New IRS Audit Techniques Guide on Nonqualified Deferred Comp: Good News for Section 409A Compliance?
The IRS recently issued its Nonqualified Deferred Compensation Audit Techniques Guide. Practitioners and employers who have been grappling with the complexities and draconian penalties of Internal Revenue Code Section 409A were hopeful that the Guide might shed some light on exactly what the IRS is looking for when a nonqualified plan gets audited. Alas, the Guide provides scant help in that regard.
In essence, the Guide is little more than a primer on the tax implications of nonqualified deferred compensation (NQDC). The usual suspects of constructive receipt and economic benefit are discussed at length long before Section 409A is ever addressed. The Guide also summarizes the early FICA and FUTA inclusion rules.
Ultimately, the Guide provides IRS auditors with the following overarching mandate:
“A NQDC plan examination should focus on when the deferred amounts are includible in the employee's gross income and when those amounts are deductible by the employer…The Examiner should also address if deferred amounts were properly taken into account for employment tax purposes.”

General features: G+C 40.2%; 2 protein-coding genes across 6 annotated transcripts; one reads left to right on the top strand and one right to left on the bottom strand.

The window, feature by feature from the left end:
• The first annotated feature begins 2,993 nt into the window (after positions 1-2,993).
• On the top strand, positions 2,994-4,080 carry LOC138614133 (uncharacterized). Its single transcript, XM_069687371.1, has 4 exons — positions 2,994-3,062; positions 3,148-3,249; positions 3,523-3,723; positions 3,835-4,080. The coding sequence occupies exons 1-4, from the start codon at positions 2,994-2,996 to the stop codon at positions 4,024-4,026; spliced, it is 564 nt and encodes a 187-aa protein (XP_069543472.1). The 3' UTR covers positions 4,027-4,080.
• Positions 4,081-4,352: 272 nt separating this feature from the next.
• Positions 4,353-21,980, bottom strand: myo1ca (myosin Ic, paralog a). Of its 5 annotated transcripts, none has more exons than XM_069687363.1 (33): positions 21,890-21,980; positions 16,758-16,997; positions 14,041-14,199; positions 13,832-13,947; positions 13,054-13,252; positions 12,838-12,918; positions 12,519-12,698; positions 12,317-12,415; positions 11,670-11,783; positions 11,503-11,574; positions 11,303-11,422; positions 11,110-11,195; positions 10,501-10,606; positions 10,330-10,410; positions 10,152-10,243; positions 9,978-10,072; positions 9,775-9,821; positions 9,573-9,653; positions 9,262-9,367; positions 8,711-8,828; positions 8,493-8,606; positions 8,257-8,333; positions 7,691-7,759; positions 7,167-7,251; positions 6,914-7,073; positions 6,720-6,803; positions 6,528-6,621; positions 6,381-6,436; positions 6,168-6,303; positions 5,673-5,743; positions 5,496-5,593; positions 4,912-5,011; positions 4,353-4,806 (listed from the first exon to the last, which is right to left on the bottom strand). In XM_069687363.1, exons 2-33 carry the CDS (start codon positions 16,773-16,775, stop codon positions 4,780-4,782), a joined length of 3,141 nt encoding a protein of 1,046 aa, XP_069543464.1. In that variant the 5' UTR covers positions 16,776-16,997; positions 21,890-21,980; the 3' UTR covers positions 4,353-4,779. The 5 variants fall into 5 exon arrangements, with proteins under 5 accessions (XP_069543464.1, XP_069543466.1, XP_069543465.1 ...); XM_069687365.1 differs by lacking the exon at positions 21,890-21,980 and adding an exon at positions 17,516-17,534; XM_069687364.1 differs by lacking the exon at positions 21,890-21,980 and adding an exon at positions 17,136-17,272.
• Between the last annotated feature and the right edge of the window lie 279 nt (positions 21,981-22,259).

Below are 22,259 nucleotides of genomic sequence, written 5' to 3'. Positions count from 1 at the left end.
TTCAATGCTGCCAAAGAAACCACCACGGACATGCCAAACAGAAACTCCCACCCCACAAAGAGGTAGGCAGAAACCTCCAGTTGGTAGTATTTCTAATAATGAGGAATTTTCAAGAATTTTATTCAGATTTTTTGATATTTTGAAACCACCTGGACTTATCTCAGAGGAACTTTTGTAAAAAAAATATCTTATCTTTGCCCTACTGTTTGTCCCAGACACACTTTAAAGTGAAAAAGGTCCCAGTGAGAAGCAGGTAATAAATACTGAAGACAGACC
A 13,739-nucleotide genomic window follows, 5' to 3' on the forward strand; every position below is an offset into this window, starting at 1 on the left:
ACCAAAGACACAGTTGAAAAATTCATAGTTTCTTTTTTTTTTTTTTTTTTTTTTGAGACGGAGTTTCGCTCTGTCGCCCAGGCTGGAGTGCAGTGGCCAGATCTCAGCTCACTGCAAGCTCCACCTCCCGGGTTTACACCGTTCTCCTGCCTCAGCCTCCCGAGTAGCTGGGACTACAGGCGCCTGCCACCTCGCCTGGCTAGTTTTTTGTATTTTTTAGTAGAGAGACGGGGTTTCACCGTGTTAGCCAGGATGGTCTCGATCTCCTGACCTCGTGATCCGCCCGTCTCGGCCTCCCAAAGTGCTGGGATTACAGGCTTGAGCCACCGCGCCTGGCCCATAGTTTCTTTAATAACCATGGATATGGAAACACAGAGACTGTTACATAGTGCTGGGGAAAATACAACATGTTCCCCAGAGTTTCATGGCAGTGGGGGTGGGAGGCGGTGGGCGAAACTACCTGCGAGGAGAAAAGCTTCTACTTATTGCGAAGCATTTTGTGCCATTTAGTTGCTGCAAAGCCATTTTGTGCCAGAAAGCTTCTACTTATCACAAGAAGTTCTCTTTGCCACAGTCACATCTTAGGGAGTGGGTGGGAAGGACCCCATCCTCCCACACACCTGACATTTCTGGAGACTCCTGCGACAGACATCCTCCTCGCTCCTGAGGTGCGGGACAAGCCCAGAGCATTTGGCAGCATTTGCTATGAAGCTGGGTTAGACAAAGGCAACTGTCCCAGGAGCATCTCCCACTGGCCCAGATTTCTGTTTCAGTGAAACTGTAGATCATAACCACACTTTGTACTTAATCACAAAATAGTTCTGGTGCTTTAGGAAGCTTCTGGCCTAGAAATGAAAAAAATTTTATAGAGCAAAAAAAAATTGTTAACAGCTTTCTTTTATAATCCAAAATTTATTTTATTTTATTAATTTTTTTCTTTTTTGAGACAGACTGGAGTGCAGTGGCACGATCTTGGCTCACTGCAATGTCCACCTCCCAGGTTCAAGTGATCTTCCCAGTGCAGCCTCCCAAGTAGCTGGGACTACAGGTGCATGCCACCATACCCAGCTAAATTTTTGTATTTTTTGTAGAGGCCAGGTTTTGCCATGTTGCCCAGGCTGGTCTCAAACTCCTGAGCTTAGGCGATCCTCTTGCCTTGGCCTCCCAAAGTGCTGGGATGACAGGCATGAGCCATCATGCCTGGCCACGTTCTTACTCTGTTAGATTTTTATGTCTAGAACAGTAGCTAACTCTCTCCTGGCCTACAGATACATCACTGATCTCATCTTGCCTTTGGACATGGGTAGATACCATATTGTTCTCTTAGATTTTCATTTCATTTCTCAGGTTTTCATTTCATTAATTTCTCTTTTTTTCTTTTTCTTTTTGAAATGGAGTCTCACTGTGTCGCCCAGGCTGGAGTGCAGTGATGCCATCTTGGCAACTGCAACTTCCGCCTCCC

Reading the Guide, one gets the impression that the IRS is more concerned on audit with issues of constructive receipt and economic benefit than it is with strict, technical compliance with Section 409A. If true, this is good news because Section 409A can be so complex. The Guide doesn’t really get around to discussing Section 409A until its last section. There, the Guide tells Examiners: “For current guidance, see final regulations,” while also going on to cite the Proposed Regulations and four Notices. Good luck to any Examiner who is not already familiar with those items.
The Guide provides a good overview of NQDC taxation. The fact that it focuses more on general tax concepts versus the nuances of Section 409A is likely good news. Perhaps it means that IRS Examiners will audit NQDC with an eye toward major tax compliance areas rather than with an eye towards Section 409A foot faults.